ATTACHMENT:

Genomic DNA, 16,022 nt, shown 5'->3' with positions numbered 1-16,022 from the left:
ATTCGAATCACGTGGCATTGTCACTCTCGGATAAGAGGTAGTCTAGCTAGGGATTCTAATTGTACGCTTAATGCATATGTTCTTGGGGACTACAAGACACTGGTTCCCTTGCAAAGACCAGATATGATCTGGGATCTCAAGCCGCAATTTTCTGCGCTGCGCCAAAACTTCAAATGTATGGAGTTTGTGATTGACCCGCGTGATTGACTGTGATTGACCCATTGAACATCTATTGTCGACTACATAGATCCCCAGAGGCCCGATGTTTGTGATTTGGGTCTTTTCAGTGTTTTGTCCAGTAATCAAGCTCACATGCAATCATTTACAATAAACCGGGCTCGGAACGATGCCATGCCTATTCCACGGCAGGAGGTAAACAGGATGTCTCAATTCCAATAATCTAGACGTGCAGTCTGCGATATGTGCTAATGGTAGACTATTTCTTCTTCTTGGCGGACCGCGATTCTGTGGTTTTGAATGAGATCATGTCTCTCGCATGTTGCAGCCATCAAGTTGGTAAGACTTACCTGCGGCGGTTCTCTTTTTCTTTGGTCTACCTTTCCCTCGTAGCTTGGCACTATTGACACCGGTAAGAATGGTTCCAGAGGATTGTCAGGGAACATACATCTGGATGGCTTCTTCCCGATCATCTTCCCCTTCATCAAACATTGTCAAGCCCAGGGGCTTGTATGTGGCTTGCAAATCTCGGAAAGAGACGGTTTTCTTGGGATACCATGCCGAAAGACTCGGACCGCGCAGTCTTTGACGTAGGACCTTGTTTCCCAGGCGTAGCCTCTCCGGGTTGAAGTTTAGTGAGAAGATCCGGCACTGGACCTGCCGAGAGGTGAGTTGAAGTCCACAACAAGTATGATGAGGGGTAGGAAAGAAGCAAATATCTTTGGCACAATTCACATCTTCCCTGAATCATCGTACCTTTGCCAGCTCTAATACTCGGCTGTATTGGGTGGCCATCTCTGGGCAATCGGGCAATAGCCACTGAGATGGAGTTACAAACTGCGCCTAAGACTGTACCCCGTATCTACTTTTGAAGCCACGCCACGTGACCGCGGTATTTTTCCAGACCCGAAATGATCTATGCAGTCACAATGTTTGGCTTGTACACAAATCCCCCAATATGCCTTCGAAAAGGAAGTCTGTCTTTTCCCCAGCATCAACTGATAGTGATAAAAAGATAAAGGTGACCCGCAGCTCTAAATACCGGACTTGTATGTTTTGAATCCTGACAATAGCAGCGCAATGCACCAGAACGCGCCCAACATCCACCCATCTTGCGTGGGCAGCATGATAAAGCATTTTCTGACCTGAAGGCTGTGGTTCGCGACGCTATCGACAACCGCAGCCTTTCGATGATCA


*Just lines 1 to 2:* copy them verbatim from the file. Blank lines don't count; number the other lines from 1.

Genomic DNA, 16,022 nt, shown 5'->3' with positions numbered 1-16,022 from the left:
ATTCGAATCACGTGGCATTGTCACTCTCGGATAAGAGGTAGTCTAGCTAGGGATTCTAATTGTACGCTTAATGCATATGTTCTTGGGGACTACAAGACACTGGTTCCCTTGCAAAGACCAGATATGATCTGGGATCTCAAGCCGCAATTTTCTGCGCTGCGCCAAAACTTCAAATGTATGGAGTTTGTGATTGACCCGCGTGATTGACTGTGATTGACCCATTGAACATCTATTGTCGACTACATAGATCCCCAGAGGCCCGATGTTTGTGATTTGGGTCTTTTCAGTGTTTTGTCCAGTAATCAAGCTCACATGCAATCATTTACAATAAACCGGGCTCGGAACGATGCCATGCCTATTCCACGGCAGGAGGTAAACAGGATGTCTCAATTCCAATAATCTAGACGTGCAGTCTGCGATATGTGCTAATGGTAGACTATTTCTTCTTCTTGGCGGACCGCGATTCTGTGGTTTTGAATGAGATCATGTCTCTCGCATGTTGCAGCCATCAAGTTGGTAAGACTTACCTGCGGCGGTTCTCTTTTTCTTTGGTCTACCTTTCCCTCGTAGCTTGGCACTATTGACACCGGTAAGAATGGTTCCAGAGGATTGTCAGGGAACATACATCTGGATGGCTTCTTCCCGATCATCTTCCCCTTCATCAAACATTGTCAAGCCCAGGGGCTTGTATGTGGCTTGCAAATCTCGGAAAGAGACGGTTTTCTTGGGATACCATGCCGAAAGACTCGGACCGCGCAGTCTTTGACGTAGGACCTTGTTTCCCAGGCGTAGCCTCTCCGGGTTGAAGTTTAGTGAGAAGATCCGGCACTGGACCTGCCGAGAGGTGAGTTGAAGTCCACAACAAGTATGATGAGGGGTAGGAAAGAAGCAAATATCTTTGGCACAATTCACATCTTCCCTGAATCATCGTACCTTTGCCAGCTCTAATACTCGGCTGTATTGGGTGGCCATCTCTGGGCAATCGGGCAATAGCCACTGAGATGGAGTTACAAACTGCGCCTAAGACTGTACCCCGTATCTACTTTTGAAGCCACGCCACGTGACCGCGGTATTTTTCCAGACCCGAAATGATCTATGCAGTCACAATGTTTGGCTTGTACACAAATCCCCCAATATGCCTTCGAAAAGGAAGTCTGTCTTTTCCCCAGCATCAACTGATAGTGATAAAAAGATAAAGGTGACCCGCAGCTCTAAATACCGGACTTGTATGTTTTGAATCCTGACAATAGCAGCGCAATGCACCAGAACGCGCCCAACATCCACCCATCTTGCGTGGGCAGCATGATAAAGCATTTTCTGACCTGAAGGCTGTGGTTCGCGACGCTATCGACAACCGCAGCCTTTCGATGATCA